Disability Inclusion - Five Companies Leading the Way
When most people think of DEI, they think of race, religion, or sexual orientation. But businesses that are truly committed to overcoming bias within their organizations don’t stop there. They go beyond that to include older workers, employees with unique viewpoints and most importantly, they actively recruit from a candidate pool that includes people with disabilities. These organizations also recognize that different types of disabilities, whether physical or developmental, require thoughtful consideration about how to best accommodate an individual’s unique needs and ensure they feel valued.
And while hiring people with disabilities is the right thing to do, it ultimately makes businesses stronger. A study conducted by Accenture found that organizations prioritizing accessibility had 28 percent higher revenue, and people with disabilities represent the third-largest market segment in the United States. With hiring being a particular challenge right now for many businesses, it’s the perfect time to expand your universe of candidates and consider ways to attract and retain persons with disabilities. BCT Partners, an organization is devoted to creating a more equitable society, highlights five companies that are leading the way and have all been named best places to work for disability inclusion as a result of their efforts.
Bloomberg is committed to an open and accessible workplace. They “provide workplace adjustments and accommodations to their offices for disabled people so that every employee is accepted and empowered to bring their authentic self to work.” To better accomplish their goals, Bloomberg has partnered with organizations like EmployAbility and Lime Connect to increase accessibility in their hiring process. They also have formed numerous employee resource groups to help workers with disabilities feel welcomed. In order to increase empathy and support for disabled co-workers, Bloomberg partnered with Beyond Our Sight, so employees could experience what a visually impaired individual may face.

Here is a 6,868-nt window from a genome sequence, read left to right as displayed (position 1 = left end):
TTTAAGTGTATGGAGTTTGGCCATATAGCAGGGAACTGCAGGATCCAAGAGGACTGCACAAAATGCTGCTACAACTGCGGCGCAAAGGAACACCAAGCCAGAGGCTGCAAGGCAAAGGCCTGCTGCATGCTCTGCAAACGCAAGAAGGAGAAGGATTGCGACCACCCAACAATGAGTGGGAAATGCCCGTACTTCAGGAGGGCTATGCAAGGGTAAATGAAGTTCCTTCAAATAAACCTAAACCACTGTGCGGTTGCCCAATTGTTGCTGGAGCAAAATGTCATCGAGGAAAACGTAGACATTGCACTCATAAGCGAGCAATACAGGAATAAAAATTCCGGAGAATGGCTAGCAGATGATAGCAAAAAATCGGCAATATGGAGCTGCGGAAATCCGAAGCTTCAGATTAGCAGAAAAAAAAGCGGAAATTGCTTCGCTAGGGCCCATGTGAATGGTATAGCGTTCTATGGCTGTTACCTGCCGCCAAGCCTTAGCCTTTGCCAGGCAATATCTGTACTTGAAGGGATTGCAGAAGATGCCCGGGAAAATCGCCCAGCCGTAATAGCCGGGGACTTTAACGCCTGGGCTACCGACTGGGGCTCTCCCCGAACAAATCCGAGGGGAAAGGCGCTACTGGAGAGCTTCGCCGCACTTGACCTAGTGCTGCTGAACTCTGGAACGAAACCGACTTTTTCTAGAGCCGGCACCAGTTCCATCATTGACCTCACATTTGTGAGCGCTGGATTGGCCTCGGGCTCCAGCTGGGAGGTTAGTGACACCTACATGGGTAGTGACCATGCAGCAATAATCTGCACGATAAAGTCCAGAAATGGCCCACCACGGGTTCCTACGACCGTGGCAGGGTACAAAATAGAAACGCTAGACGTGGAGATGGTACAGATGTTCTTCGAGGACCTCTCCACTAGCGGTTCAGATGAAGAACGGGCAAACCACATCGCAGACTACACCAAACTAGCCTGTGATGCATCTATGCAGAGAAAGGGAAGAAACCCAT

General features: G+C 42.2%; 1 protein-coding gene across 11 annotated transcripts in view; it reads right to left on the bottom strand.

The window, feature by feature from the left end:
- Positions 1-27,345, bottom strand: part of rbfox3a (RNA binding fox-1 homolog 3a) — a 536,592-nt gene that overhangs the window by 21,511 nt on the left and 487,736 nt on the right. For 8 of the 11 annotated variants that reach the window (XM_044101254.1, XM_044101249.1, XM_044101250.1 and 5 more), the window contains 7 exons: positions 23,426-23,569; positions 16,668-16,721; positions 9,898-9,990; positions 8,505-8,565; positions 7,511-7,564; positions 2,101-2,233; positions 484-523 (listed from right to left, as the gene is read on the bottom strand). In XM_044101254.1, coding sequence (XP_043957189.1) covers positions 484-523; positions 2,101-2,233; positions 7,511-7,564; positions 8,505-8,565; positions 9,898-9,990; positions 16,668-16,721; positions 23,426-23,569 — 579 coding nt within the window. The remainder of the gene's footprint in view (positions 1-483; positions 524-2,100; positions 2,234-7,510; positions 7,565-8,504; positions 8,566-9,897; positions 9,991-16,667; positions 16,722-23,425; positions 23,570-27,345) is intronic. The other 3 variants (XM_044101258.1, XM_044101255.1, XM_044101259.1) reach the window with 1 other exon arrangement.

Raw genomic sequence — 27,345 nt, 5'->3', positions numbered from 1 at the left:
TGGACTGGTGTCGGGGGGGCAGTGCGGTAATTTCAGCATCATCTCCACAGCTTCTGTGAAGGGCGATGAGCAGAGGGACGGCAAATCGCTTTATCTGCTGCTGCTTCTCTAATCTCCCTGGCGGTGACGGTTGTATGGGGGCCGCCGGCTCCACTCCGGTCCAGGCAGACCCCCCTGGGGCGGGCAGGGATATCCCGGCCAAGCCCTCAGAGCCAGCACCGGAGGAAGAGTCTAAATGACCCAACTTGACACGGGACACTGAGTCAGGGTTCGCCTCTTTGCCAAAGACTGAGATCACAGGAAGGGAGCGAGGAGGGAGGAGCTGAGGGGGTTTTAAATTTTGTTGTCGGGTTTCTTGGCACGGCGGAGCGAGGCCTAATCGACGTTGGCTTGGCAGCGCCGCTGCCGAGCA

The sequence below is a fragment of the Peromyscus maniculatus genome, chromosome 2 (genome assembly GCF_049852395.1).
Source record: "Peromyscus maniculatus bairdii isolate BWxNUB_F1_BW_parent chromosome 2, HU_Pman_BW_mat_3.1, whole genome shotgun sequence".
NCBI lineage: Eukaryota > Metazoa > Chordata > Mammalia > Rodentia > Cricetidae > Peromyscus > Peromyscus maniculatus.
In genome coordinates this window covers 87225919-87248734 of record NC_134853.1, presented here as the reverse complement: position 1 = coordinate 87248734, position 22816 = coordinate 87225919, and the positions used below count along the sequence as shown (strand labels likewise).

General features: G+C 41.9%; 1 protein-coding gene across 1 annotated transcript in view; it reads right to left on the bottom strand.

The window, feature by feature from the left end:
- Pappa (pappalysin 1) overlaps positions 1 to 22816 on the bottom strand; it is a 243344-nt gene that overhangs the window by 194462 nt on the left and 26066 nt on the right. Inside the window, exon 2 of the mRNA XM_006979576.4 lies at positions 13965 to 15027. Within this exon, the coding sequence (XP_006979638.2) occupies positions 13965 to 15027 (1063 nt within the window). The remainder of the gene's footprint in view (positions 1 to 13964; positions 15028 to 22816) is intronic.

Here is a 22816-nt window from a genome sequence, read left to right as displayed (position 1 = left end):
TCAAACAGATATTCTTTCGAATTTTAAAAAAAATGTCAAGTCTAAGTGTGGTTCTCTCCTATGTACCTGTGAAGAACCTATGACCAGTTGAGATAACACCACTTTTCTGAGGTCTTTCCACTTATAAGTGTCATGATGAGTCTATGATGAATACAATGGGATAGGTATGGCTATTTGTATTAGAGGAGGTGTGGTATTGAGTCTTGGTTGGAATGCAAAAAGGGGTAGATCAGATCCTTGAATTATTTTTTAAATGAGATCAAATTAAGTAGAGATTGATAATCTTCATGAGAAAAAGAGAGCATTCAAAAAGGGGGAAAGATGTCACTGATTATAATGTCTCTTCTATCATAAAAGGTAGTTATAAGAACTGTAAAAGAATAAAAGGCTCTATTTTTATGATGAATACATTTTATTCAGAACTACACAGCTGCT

Boeing has received a perfect score on the Disability Equality Index five years in a row. They partner with Disability:In, a non-profit devoted to global business disability inclusion and are part of their network of over 400 corporations working to expand opportunities for people with disabilities. Boeing regularly participates in their main recruiting event, Disability:In Conference in Chicago which enables Boeing to meet and interview a large pool of candidates for a variety of different career opportunities within their company. In addition, Boeing is a member of TheValuable 500, a global collective of 500 CEOs and their companies dedicated to achieving disability inclusion.